Architecture’s Haute Couture

Architecture’s Haute Couture

The fact that architecture and fashion have walked hand in hand through history is nothing new, but it is today when the most renowned maisons search for their equivalent in design and architecture, to make their stores true works of art.

After three years of work, the new headquarters of the so very famous Saint Laurent fashion firm is moving. Where? To the other side of the Seine River, to a historic building created by architect Thomas Gobert and which has had other lives. In its early years it was a convent, better known as the Penthemont Abbey, later turning into one of the most prestigious schools for Parisian upper classes from the time. After the French Revolution, the site was reconverted into the barracks of the National Guard and then of the Imperial Guard, all this before it became the Pension Department in 1915.

Today, 9000 square meters have been renovated to become a new home and shelter for all the brand’s activities, as well as its exhibitions.

Photos: YSL

Other firms like Gucci did the same in 2016, moving their headquarters to an old airplane factory in Milan; or Balenciaga, taking up Laennec Hospital’s old building in Paris’ 7th arrondissement.

Headquarters de Gucci en Milán (Photo: Andrea Martiradonna)And these are not the only ones. The most iconic houses are not only looking to establish in this kind of historic and relevant buildings, whose history speaks for itself. They don’t pretend to store and exhibit their collections only; instead, their purpose is to “stand out”, by creating their own spaces made by the most renowned (and most sought-after) architects in the world, to become architectural gems and a must stop for tourists and enthusiasts of the industry (not fashion precisely). Examples? There are quite a few.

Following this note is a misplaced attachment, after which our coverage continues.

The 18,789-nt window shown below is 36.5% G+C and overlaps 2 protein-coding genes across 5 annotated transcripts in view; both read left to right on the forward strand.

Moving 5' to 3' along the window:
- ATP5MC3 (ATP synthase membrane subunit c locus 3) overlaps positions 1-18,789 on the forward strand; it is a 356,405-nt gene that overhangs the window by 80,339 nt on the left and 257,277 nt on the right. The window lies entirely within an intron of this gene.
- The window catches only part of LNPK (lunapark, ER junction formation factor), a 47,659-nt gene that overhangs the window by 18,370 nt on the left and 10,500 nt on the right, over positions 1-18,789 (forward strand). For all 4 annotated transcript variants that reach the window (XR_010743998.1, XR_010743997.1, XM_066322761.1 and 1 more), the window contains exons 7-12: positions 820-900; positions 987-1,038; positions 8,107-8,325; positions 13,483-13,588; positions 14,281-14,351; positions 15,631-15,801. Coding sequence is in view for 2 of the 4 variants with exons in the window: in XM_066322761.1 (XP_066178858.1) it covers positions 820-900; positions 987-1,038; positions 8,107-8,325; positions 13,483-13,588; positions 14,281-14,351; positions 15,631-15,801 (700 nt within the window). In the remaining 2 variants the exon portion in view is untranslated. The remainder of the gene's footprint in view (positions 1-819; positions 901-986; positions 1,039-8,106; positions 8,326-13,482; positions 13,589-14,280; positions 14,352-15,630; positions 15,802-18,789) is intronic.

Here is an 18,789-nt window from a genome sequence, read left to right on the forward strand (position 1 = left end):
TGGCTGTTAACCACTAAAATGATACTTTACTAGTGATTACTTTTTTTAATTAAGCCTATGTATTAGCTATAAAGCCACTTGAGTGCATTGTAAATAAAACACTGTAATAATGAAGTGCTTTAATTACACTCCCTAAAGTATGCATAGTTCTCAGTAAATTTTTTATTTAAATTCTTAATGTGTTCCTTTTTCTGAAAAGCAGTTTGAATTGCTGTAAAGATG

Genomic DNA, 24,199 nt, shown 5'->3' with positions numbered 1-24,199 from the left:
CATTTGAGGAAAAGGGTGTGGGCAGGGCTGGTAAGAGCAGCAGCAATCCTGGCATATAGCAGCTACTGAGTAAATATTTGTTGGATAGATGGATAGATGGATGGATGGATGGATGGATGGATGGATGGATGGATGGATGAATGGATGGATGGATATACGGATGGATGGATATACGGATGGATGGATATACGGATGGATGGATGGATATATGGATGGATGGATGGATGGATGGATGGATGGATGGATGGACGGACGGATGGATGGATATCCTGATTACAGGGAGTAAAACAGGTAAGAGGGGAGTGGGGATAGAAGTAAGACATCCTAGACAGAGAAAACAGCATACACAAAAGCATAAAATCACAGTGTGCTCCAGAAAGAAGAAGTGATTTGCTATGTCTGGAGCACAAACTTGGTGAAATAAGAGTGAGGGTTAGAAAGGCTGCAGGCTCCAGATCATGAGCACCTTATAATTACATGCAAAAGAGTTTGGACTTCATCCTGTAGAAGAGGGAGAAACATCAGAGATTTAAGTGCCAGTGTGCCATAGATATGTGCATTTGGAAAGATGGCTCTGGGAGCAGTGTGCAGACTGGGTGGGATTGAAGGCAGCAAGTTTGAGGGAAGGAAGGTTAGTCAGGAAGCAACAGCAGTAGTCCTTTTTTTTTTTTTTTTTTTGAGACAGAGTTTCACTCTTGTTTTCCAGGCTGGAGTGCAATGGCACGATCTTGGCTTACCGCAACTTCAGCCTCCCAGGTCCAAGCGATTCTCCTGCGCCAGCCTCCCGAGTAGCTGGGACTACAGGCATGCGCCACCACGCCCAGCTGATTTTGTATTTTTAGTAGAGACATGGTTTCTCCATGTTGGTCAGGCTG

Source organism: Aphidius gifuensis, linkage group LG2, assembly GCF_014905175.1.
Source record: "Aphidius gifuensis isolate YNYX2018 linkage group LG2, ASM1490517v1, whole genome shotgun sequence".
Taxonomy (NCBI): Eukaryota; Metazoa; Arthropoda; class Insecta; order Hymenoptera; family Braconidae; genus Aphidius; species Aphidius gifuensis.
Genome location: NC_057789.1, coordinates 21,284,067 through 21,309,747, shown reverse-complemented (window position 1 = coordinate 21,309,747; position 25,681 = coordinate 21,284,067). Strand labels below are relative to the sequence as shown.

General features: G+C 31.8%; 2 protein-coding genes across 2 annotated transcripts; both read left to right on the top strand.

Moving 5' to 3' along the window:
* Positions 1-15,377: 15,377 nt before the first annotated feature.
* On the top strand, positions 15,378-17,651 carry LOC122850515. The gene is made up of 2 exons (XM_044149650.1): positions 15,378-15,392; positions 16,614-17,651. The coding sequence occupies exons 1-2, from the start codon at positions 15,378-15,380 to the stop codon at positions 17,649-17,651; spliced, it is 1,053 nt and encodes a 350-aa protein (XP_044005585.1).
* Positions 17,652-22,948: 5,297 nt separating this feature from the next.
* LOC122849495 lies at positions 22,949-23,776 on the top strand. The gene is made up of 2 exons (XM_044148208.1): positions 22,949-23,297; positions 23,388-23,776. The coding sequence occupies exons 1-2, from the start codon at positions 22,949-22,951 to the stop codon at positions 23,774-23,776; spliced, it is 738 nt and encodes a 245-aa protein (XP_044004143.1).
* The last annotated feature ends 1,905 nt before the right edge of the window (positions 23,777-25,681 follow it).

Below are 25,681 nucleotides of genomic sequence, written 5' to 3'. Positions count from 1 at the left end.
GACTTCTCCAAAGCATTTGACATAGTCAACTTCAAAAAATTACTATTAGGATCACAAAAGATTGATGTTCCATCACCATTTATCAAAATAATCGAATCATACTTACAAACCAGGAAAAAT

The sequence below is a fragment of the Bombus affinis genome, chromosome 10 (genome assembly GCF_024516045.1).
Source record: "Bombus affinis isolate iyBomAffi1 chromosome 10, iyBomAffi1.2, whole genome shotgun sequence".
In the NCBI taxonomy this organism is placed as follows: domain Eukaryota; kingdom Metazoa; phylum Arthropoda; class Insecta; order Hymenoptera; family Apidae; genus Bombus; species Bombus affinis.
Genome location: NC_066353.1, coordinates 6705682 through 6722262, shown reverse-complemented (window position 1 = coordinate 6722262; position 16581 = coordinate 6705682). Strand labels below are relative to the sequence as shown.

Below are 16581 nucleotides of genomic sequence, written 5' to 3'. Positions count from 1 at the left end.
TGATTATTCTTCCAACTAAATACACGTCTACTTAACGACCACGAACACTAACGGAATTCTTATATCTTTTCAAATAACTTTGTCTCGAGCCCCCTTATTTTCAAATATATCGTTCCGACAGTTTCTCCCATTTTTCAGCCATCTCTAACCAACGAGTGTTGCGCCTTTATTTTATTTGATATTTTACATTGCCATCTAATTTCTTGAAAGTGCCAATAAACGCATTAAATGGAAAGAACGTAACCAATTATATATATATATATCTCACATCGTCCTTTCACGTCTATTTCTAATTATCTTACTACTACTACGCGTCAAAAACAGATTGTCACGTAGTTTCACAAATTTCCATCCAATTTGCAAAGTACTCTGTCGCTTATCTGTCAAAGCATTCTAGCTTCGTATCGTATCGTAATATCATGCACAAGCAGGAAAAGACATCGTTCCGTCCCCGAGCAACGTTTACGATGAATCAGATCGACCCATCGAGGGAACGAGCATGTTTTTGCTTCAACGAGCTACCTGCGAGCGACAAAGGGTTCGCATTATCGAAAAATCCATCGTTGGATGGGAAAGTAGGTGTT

Mansion Dior, in Seoul, by Christian de Portzamparc

In 2015, the maison opened in South Korea with the design of Pritzker Architecture Prize winner Christian de Portzamparc. The building is curvy and white, standing out from the ones around it, its façade looking like white cotton fabrics that flow constantly, as if it were a moving building.

Photo: Nicolas Borel- Camper, in Barcelona, by Kengo Kuma

In addition to exhibiting all the Spanish firm’s shoe collections, you can enjoy the creative exercise of one of today’s architects. The Japanese man used only ceramic tiles, a very characteristic element in the country’s architectural tradition where the space is located.

Photo: Camper- Hermès, in Tokio, by Renzo Piano

The embassy of the brand was inspired by Japanese paper lamps. The 15 floors in the building stand out for the use of glass, using thousands of piled blocks for its covering.Photo: Renzo Piano- Givenchy, in Seúl, by Piuarch

In collaboration with Riccardo Tisci, Creative Director for Givenchy until 2017, the brand’s flagship in Seoul is a building covered by a skin of steel plates that change with light, thus creating different visual effects.

Photo: Givenchy- Céline, in Miami, by Valerio Olgiati

Breaking through the world of avant-garde architecture, Céline opened its doors through the approach of a minimalistic project, within a temple made of blue Pinta Verde marble, with pyramidal shapes that assemble through large and thick concrete pillars.

Photo: Mikael Olsson